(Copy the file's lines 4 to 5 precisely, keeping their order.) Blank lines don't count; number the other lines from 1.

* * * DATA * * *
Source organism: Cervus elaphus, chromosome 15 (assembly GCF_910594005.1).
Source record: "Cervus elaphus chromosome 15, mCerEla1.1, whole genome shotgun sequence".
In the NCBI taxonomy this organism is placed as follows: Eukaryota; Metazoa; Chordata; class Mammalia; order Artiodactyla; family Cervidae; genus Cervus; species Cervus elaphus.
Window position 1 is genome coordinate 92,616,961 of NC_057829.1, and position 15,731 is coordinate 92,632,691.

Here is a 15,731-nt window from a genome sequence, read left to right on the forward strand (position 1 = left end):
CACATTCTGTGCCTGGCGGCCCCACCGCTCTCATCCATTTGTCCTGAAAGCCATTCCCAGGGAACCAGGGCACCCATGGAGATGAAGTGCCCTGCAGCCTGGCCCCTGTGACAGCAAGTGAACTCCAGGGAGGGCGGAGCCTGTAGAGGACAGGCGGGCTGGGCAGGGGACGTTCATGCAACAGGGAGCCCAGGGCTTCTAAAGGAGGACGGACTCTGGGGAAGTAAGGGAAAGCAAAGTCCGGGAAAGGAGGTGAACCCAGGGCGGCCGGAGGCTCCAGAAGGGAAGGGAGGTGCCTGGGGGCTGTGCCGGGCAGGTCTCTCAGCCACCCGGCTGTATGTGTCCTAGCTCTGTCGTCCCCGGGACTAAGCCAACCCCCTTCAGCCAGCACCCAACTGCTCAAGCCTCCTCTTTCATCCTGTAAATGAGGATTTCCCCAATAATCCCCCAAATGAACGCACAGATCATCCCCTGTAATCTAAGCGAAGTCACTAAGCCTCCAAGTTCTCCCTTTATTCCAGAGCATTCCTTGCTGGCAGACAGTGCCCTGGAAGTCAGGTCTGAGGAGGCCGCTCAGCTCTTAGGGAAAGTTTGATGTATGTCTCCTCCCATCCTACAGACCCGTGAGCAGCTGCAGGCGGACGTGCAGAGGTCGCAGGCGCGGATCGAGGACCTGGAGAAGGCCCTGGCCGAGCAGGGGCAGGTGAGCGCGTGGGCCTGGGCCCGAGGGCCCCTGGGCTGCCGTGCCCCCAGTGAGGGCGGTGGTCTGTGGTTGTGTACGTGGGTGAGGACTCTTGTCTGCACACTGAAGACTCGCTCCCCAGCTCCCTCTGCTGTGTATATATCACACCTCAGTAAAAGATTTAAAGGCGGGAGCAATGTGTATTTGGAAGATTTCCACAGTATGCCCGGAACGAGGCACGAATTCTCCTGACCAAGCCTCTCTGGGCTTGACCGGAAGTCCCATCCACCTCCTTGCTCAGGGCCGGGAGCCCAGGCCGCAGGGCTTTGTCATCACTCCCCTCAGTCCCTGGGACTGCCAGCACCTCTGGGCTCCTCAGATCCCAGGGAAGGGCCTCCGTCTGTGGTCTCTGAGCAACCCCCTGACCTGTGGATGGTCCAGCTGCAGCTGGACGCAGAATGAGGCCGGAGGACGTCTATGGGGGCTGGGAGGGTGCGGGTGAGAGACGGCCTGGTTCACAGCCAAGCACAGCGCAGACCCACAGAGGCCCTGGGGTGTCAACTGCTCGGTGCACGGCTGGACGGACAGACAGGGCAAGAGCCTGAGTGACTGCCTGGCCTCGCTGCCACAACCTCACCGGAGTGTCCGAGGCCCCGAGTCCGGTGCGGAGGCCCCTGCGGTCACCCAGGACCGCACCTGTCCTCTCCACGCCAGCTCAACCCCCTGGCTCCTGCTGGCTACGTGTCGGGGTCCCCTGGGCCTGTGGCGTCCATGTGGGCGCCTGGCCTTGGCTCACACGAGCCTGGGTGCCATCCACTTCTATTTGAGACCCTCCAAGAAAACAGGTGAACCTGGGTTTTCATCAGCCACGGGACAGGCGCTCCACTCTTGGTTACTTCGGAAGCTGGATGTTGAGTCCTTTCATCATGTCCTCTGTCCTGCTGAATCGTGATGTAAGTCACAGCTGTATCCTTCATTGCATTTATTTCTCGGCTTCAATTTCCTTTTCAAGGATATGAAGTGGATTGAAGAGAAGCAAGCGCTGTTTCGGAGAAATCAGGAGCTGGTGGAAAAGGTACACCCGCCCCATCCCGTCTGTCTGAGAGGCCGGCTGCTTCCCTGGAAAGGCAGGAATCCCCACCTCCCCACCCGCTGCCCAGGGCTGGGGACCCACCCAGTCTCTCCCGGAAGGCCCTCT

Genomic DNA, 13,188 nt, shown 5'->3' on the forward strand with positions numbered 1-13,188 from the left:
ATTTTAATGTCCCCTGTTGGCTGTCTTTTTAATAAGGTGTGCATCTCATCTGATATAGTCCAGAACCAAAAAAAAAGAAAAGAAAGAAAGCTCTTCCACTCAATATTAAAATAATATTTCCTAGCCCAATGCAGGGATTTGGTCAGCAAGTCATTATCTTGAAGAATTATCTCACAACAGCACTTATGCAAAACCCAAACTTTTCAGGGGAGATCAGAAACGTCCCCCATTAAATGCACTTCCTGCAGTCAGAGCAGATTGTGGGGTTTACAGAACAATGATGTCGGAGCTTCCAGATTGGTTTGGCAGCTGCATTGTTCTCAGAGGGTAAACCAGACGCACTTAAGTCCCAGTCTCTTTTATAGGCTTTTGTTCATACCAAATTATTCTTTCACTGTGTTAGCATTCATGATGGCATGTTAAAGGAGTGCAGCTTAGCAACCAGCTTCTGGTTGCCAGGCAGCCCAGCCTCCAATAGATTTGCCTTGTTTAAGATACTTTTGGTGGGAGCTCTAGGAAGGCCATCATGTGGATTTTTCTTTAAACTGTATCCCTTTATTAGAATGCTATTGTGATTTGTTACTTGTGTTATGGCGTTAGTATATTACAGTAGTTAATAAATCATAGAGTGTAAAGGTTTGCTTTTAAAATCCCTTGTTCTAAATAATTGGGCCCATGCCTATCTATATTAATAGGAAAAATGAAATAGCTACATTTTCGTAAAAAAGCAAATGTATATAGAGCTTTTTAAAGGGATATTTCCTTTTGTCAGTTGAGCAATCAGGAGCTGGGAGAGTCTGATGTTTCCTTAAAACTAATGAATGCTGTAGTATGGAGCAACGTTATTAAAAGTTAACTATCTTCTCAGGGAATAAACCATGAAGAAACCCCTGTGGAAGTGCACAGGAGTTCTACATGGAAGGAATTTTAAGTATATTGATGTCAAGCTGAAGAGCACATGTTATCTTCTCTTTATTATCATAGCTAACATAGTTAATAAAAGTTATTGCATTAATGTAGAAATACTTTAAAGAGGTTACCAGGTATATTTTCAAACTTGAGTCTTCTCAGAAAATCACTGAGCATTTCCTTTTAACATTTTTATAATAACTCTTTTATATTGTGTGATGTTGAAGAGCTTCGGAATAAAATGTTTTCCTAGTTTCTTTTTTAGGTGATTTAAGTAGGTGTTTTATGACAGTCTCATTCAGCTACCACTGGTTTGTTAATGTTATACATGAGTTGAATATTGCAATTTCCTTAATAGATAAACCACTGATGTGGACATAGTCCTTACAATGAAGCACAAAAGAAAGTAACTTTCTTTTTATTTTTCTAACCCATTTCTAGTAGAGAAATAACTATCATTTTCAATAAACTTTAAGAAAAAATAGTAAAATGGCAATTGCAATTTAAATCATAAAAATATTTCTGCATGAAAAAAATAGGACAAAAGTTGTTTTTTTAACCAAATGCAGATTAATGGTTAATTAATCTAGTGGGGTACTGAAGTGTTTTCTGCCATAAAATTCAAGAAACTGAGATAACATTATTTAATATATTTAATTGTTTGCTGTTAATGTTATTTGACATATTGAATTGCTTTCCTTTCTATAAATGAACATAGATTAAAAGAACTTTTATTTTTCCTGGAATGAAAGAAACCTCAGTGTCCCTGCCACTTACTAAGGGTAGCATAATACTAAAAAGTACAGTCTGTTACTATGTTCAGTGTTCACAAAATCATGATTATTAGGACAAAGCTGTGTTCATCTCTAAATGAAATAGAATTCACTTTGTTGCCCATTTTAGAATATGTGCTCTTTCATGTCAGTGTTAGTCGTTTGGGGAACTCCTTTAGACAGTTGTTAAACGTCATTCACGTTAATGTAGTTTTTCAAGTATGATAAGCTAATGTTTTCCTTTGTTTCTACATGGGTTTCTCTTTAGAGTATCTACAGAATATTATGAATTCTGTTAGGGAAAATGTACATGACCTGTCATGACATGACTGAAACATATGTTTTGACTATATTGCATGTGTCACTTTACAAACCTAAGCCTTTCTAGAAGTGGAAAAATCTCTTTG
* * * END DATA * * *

Window position 1 is genome coordinate 92,616,961 of NC_057829.1, and position 15,731 is coordinate 92,632,691.

Here is a 15,731-nt window from a genome sequence, read left to right on the forward strand (position 1 = left end):